Alberto Cavallo, Guillermo Crucas, Ricardo Perez-Truglia, Monday, November 10, 2014
Although central banks have a natural desire to influence household inflation expectations, there is no consensus on how these expectations are formed or the best ways to influence them. This column presents evidence from a series of survey experiments conducted in a low-inflation context (the US) and a high-inflation context (Argentina). The authors find that dispersion in household expectations can be explained by the cost of acquiring and interpreting inflation statistics, and by the use of inaccurate memories about price changes of specific products. They also provide recommendations for central bank communication strategies.
Eric T Swanson , Saturday, November 8, 2014
In December 2008, the Fed lowered the federal funds rate to essentially zero and has kept it there since then. This column argues that, contrary to traditional macroeconomic thinking, monetary policy has not been severely constrained by the zero bound until mid-2011. The results imply that the Fed could have done more to ease monetary policy between 2009 and 2011. These findings could also help explain why the fiscal stimulus package adopted in 2009 did not bring the expected success.
Jean Pisani-Ferry, Friday, November 7, 2014
A triple-dip recession in the Eurozone is now a distinct possibility. This column argues that additional monetary stimulus is unlikely to be effective, that the scope for further fiscal stimulus is limited, and that some structural reforms may actually hurt growth in the short run by adding to disinflationary pressures in a liquidity trap. The author advocates using tax incentives and tighter regulations to encourage firms to replace environmentally inefficient capital.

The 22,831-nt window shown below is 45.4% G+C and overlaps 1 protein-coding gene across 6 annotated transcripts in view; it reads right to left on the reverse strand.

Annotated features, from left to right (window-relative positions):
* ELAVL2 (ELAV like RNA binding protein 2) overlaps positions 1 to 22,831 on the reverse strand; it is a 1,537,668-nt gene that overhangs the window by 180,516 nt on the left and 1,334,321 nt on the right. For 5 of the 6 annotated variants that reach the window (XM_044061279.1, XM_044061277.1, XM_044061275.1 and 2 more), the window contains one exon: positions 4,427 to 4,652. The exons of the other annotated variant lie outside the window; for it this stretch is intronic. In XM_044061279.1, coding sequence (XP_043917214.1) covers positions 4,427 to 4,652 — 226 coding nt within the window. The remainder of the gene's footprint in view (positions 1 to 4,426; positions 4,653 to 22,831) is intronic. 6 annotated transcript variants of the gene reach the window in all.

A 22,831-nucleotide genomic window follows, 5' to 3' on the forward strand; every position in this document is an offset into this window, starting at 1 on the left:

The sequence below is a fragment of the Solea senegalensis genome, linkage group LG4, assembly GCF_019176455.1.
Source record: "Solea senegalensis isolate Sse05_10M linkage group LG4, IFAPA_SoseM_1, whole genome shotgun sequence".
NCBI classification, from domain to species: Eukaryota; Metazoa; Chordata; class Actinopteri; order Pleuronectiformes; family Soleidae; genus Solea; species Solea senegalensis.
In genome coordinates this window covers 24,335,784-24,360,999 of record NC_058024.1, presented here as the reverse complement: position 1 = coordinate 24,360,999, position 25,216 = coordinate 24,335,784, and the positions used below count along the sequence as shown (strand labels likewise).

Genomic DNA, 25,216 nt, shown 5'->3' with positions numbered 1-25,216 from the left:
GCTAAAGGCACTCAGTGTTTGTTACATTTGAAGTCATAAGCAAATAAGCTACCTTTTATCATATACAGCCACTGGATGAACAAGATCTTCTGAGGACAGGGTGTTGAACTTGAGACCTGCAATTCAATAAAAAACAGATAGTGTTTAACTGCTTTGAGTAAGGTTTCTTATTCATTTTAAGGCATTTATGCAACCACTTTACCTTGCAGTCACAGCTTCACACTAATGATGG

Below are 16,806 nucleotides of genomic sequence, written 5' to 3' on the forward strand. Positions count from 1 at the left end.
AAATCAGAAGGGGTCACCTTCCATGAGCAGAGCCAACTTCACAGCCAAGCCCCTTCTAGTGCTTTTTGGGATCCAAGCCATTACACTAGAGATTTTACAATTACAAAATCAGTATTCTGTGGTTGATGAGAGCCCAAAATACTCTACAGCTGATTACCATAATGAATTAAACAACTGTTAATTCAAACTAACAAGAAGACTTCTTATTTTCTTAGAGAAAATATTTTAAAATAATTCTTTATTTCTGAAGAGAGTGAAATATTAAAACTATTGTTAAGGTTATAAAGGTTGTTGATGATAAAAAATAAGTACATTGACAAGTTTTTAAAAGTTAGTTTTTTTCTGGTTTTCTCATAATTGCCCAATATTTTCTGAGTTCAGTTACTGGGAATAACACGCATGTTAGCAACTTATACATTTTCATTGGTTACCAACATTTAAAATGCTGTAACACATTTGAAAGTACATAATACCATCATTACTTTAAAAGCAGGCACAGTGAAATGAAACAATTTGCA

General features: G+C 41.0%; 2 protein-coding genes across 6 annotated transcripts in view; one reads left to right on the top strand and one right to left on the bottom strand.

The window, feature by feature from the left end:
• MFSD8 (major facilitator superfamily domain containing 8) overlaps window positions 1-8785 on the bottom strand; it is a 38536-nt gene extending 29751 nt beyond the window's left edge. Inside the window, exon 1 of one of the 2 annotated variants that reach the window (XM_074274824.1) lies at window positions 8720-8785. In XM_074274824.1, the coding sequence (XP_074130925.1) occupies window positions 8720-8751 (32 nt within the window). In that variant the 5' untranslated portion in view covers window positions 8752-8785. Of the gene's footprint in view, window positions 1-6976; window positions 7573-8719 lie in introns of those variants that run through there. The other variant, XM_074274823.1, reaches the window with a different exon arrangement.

Dennis Reinhardt, Cameron McLoughlin, Ludovic Gauvin, Wednesday, November 5, 2014
In the aftermath of the Global Crisis, policymakers and academics alike discussed how uncertainty surrounding macroeconomic policymaking has impacted domestic investment. At the same time, concerns regarding the spillover impact of monetary policy in advanced economies on emerging market economies featured strongly in the international policy debate. This column draws the two debates together, and examines how policy uncertainty in advanced economies has spilled over to emerging markets via portfolio capital flows. It finds remarkable differences in the spillover effects of EU vs. US policy uncertainty.
Mickey Levy, Monday, November 3, 2014
The Fed is stretching out its zero interest-rate policy waiting for labour market improvements. As unemployment fell the emphasis shifted to wages, which are an even more problematic measure of economic conditions. Basing monetary policy on a notoriously long cyclical laggard is prone to policy mistakes. This column argues that moving up rate hikes would be wise and prudent.
Charles A.E. Goodhart, Philipp Erfurth, Monday, November 3, 2014
There has been a long-term downward trend in labour’s share of national income, depressing both demand and inflation, and thus prompting ever more expansionary monetary policies. This column argues that, while understandable in a short-term business cycle context, this has exacerbated longer-term trends, increasing inequality and financial distortions. Perhaps the most fundamental problem has been over-reliance on debt finance. The authors propose policies to raise the share of equity finance in housing markets; such reforms could be extended to other sectors of the economy.
Jagjit Chadha, Sunday, November 2, 2014